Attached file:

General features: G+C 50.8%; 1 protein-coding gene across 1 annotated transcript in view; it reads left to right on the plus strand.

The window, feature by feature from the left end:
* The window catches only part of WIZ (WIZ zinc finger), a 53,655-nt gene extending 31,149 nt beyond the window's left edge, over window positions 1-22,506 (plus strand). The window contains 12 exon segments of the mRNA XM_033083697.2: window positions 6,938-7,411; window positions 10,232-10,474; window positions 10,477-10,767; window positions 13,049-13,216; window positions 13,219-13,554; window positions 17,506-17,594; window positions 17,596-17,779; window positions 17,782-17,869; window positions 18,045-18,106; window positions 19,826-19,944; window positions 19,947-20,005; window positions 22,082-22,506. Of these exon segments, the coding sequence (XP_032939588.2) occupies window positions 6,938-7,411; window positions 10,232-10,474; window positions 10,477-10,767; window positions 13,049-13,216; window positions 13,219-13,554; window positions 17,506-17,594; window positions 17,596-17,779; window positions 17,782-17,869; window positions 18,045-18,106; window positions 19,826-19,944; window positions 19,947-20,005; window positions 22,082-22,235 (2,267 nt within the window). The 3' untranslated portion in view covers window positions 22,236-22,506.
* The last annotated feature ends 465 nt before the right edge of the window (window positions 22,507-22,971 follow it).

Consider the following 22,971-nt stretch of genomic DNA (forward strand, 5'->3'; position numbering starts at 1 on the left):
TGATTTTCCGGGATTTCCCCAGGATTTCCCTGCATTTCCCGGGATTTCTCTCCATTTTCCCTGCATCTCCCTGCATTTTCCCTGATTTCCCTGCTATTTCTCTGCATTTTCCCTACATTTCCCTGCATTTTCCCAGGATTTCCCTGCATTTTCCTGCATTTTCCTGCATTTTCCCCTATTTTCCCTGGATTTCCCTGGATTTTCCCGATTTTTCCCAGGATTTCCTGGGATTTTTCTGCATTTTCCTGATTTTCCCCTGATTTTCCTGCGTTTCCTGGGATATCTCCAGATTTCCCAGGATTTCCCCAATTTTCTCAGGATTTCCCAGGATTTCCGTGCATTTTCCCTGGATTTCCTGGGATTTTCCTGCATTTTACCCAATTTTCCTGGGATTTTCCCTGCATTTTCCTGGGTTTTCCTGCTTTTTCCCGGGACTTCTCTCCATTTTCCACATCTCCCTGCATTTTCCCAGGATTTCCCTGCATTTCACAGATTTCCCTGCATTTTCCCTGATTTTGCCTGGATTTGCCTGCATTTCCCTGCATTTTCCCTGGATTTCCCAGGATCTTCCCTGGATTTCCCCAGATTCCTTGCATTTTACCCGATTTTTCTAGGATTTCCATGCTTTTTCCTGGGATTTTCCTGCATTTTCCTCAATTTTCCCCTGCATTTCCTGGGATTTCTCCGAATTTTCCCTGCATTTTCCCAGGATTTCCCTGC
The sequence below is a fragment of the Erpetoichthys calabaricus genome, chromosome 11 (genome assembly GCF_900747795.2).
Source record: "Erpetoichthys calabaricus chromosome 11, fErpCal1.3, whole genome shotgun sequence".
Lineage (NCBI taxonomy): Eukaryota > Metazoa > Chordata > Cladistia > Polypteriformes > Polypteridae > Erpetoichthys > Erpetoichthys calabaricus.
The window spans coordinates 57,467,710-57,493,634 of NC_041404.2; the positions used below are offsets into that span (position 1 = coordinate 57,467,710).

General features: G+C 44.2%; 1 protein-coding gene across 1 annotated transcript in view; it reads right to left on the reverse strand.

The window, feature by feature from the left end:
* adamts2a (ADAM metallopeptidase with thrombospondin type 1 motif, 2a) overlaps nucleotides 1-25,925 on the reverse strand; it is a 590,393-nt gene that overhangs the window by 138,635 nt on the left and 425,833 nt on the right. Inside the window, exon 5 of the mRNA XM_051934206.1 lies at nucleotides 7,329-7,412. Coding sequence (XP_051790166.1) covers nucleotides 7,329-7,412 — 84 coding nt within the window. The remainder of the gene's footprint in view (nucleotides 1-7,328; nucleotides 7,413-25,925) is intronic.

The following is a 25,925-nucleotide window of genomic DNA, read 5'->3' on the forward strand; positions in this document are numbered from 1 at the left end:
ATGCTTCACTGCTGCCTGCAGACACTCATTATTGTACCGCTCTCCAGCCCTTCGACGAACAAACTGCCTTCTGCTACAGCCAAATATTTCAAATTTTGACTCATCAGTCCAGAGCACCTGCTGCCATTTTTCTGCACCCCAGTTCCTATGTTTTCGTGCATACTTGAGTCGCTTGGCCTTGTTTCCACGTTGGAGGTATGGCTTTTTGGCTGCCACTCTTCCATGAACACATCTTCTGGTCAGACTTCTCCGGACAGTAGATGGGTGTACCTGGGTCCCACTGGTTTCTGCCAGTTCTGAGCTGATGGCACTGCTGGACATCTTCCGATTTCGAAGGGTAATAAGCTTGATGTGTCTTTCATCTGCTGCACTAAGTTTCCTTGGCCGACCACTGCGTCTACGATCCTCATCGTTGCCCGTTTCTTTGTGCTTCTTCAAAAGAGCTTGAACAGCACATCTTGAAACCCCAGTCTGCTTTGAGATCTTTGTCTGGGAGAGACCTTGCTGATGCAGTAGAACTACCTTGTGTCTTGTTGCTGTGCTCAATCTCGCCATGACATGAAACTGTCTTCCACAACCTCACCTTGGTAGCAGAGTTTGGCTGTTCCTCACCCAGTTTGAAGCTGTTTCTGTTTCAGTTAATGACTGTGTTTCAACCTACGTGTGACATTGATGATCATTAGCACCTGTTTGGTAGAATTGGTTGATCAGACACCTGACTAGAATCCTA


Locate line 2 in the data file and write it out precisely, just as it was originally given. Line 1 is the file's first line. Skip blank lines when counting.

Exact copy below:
The window, feature by feature from the left end: